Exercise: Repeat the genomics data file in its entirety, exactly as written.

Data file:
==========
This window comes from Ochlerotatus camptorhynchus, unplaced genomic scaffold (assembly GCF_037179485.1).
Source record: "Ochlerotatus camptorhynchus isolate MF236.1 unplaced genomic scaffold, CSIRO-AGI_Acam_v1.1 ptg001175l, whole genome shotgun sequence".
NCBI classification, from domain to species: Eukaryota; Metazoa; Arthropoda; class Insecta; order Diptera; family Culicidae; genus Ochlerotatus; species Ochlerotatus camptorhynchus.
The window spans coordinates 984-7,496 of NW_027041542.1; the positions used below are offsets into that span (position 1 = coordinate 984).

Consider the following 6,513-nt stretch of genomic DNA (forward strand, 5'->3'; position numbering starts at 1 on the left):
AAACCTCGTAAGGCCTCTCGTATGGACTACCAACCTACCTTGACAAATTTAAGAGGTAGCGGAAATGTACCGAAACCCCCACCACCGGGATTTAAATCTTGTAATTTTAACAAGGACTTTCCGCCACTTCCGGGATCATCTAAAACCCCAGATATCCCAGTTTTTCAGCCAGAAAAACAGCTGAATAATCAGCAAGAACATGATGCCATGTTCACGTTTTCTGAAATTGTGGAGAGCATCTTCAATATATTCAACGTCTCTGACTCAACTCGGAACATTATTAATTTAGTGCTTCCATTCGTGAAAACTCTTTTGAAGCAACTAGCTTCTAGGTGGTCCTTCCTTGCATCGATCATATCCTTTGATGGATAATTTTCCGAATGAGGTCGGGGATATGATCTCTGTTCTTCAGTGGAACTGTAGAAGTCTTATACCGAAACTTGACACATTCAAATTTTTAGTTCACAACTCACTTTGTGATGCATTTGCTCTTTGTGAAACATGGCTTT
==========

This window comes from Ochlerotatus camptorhynchus, unplaced genomic scaffold (assembly GCF_037179485.1).
Source record: "Ochlerotatus camptorhynchus isolate MF236.1 unplaced genomic scaffold, CSIRO-AGI_Acam_v1.1 ptg001175l, whole genome shotgun sequence".
NCBI classification, from domain to species: Eukaryota; Metazoa; Arthropoda; class Insecta; order Diptera; family Culicidae; genus Ochlerotatus; species Ochlerotatus camptorhynchus.
The window spans coordinates 984-7,496 of NW_027041542.1; the positions used below are offsets into that span (position 1 = coordinate 984).

Consider the following 6,513-nt stretch of genomic DNA (forward strand, 5'->3'; position numbering starts at 1 on the left):
AAACCTCGTAAGGCCTCTCGTATGGACTACCAACCTACCTTGACAAATTTAAGAGGTAGCGGAAATGTACCGAAACCCCCACCACCGGGATTTAAATCTTGTAATTTTAACAAGGACTTTCCGCCACTTCCGGGATCATCTAAAACCCCAGATATCCCAGTTTTTCAGCCAGAAAAACAGCTGAATAATCAGCAAGAACATGATGCCATGTTCACGTTTTCTGAAATTGTGGAGAGCATCTTCAATATATTCAACGTCTCTGACTCAACTCGGAACATTATTAATTTAGTGCTTCCATTCGTGAAAACTCTTTTGAAGCAACTAGCTTCTAGGTGGTCCTTCCTTGCATCGATCATATCCTTTGATGGATAATTTTCCGAATGAGGTCGGGGATATGATCTCTGTTCTTCAGTGGAACTGTAGAAGTCTTATACCGAAACTTGACACATTCAAATTTTTAGTTCACAACTCACTTTGTGATGCATTTGCTCTTTGTGAAACATGGCTTT